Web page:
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West Island College – Do What You Can’t

by on September 1, 2017

West Island College (WIC) is a grade 7-12 university preparatory school with a student population of 550 located in the foothills of the Rocky Mountains in Calgary, Alberta, Canada. WIC joined the MISBO + IDEO Project last year with the hopes of achieving two objectives: to better understand design thinking and to seek a more long-term, financially viable model for our independent school. Our initial small idea was to use the design thinking methodology to find ways for the College to be more fiscally sound. Our end goal was achieved but not in the direct fashion we anticipated. WIC was able to maximize our human and physical resources more efficiently with constraint thinking helping in the process.

Our journey began in the Fall of 2016 with Head of School Carol Grant-Watt and myself learning more about design thinking. Readings included Tim Brown’s Change by Design, John Spencer’s Launch, and Creative Confidence by Tom & David Kelley. From here we signed on with Marc Levinson (MISBO) and the team from IDEO, which included Miki Heller, Becky Lee, and Annette Diefenthaler. We were introduced to both teams at the start of this year before meeting with representatives from the other 11 cohort schools in Baltimore in March. Here, Carol and I experienced first-hand the messiness of design thinking; we gained a better understanding of this methodology and how to infuse it into our school culture. The MISBO and IDEO teams set the groundwork and direction for us in our journey. Our end result coming out of this March workshop was how WIC might better utilize our human and physical resources through the creation of a new grade 7/8 timetable. In April at the Montreal CAIS Leadership Conference, Ms. Grant-Watt and I presented a workshop, “Cultures of Excellence: Connecting Passion to Purpose,” which explored design thinking in addition to the ideas of Adam Morgan and Mark Barden in their book, A Beautiful Constraint.

Our journey continued in May with a follow-up workshop hosted by IDEO at their great waterfront location at Pier 28 in San Francisco. Our current junior high timetable was not providing as great an efficiency for teaching and learning as we would have liked. We empathized with our grade 7/8 student body and iterated the design of the new timetable with many of our junior high teachers in the spring. We went through about 10-12 prototypes in conjunction with introducing design thinking workshop sessions into our professional development days. There were many obstacles to overcome to make this transformation, with a few failures/setbacks at times in June with some of the technical pieces. These opportunities helped to better educate staff about design thinking and also provided them with the trials and tribulations of going through the process with a meaningful goal. The IDEO brainstorming rules were incredibly helpful in the process, not to mention all the stickies and sharpie pens that were utilized. Having a variety of faculty input allowed for a scaffolding of ideas that staff built upon in the process. The end result was a more innovative and empathetic grade 7/8 timetable that will be introduced in September 2017. I am sure we will still have a few pivots but the team feels it has been well researched, prototyped and crafted. This experience has now given us the tools to leverage what we hope to do moving forward. Not only did this redesign result in a more efficient teaching and learning framework for staff and students but also resulted in a more cost-efficient structure for the College.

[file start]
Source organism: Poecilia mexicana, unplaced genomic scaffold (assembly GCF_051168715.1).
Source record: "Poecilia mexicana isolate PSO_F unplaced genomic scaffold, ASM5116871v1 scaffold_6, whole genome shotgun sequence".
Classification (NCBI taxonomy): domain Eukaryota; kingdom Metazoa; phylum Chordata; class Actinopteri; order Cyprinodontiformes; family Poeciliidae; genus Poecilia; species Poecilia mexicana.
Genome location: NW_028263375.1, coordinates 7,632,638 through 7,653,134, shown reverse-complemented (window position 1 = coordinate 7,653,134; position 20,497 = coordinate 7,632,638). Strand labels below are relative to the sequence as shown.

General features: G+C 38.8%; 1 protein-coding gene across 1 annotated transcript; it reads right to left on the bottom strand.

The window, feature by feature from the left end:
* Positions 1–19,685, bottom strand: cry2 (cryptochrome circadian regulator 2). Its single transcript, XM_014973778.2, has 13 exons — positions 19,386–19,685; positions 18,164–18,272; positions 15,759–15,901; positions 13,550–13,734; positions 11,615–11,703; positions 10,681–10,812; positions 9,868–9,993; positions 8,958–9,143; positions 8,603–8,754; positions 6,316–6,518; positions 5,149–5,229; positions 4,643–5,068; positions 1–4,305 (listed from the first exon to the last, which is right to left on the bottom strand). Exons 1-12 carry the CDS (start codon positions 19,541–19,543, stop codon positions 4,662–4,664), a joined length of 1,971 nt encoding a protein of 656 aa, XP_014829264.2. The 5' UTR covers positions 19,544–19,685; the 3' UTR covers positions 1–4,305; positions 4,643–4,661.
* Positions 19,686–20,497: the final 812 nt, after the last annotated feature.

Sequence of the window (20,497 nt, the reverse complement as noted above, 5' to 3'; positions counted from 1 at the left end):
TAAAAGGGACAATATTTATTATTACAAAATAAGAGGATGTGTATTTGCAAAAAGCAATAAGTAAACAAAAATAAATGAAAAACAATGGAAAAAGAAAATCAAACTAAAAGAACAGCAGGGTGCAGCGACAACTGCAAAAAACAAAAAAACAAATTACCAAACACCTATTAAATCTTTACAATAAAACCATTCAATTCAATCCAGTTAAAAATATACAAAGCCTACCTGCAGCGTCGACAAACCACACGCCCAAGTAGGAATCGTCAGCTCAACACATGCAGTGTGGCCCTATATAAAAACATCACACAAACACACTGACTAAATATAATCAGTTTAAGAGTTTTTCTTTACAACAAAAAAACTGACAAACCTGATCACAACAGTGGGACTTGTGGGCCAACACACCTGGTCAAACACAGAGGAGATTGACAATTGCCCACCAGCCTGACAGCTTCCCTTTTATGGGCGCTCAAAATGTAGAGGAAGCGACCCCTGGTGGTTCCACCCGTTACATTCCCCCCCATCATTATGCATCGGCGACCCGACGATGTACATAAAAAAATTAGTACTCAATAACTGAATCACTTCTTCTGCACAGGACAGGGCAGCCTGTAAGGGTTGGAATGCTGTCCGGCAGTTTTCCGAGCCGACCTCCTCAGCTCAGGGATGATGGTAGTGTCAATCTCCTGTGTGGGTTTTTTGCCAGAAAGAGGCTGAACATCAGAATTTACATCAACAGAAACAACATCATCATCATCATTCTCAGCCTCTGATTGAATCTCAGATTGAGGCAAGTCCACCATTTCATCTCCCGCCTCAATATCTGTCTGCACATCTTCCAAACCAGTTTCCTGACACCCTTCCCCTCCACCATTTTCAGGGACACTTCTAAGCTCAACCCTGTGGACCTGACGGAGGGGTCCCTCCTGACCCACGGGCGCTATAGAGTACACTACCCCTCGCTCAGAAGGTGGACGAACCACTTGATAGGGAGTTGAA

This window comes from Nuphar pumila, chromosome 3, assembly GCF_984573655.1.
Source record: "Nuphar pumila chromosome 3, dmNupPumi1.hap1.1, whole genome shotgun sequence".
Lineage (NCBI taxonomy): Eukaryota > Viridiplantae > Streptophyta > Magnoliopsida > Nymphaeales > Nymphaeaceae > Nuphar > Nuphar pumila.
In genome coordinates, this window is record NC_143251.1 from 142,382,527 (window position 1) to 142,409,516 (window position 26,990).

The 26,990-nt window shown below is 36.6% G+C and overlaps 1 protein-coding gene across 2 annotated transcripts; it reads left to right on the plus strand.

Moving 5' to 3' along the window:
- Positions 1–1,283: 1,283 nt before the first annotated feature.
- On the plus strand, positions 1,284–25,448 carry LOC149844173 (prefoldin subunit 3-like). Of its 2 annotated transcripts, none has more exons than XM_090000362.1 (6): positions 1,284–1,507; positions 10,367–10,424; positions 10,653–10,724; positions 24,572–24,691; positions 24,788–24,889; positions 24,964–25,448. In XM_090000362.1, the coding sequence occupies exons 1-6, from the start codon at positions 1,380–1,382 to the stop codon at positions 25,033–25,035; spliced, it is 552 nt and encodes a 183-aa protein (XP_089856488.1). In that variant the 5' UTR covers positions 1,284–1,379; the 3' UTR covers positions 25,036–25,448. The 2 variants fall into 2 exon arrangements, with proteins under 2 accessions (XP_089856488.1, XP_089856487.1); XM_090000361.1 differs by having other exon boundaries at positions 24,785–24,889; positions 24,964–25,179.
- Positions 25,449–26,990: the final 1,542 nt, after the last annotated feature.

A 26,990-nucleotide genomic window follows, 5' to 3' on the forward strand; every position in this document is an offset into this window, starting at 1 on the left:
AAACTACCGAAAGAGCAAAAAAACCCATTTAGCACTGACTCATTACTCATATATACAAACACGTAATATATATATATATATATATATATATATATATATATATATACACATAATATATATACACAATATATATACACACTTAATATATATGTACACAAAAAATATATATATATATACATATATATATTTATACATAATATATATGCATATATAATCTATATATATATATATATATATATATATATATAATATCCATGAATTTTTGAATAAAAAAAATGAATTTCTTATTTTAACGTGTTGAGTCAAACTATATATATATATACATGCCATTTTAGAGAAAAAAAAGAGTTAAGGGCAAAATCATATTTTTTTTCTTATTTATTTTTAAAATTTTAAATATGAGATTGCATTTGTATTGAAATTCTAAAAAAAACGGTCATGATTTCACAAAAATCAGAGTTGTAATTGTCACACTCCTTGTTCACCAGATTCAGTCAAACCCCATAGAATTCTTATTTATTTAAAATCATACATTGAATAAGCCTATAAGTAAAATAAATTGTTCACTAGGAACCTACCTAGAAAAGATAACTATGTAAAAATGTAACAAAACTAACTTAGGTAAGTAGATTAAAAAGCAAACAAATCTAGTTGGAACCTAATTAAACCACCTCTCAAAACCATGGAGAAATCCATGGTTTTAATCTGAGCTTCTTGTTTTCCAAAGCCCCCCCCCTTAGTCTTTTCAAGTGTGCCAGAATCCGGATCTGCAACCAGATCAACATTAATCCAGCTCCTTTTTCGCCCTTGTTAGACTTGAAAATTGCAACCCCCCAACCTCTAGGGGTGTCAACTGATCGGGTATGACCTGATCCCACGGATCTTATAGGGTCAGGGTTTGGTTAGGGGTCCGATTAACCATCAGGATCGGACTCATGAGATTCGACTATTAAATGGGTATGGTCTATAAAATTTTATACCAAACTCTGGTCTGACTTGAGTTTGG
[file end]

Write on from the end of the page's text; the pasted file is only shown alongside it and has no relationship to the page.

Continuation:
Our experience working with MISBO and IDEO has been a springboard for a new way of thinking at West Island College and has initiated a culture shift to incorporate this methodology into our everyday practice. In June we sent four faculty members to Nueva School’s Design Thinking Institute to continue the awareness and momentum to create a shifting mindset in the way we do business. Thank you to Diane Rosenberg, Kim Saxe and her Nueva team for offering this great program. The design thinking culture piece was very evident at Nueva through our interactions with their teachers and students alike. We are now in the process of creating a Design Thinking for Innovation course for our senior high students and we are developing a D.Lab Club. The design thinking methodology will be used in our approach to our upcoming three-year strategic plan process this year. Many of our faculty meetings will now incorporate this human-centered design model into seeking solutions. Thank you to all the participants in the MISBO + IDEO Project. Our conversations and interactions have been transformative on our school culture and financial sustainability. I think it appropriate to finish with Ms. Carol Grant-Watt’s back to school message this year, “Do What You Can’t,” which is based on the most recent Samsung ad and is an extension of one of IDEO’s brainstorm rules to encourage wild ideas.

Scott Bennett
Head of Strategic Planning & Initiatives
West Island College

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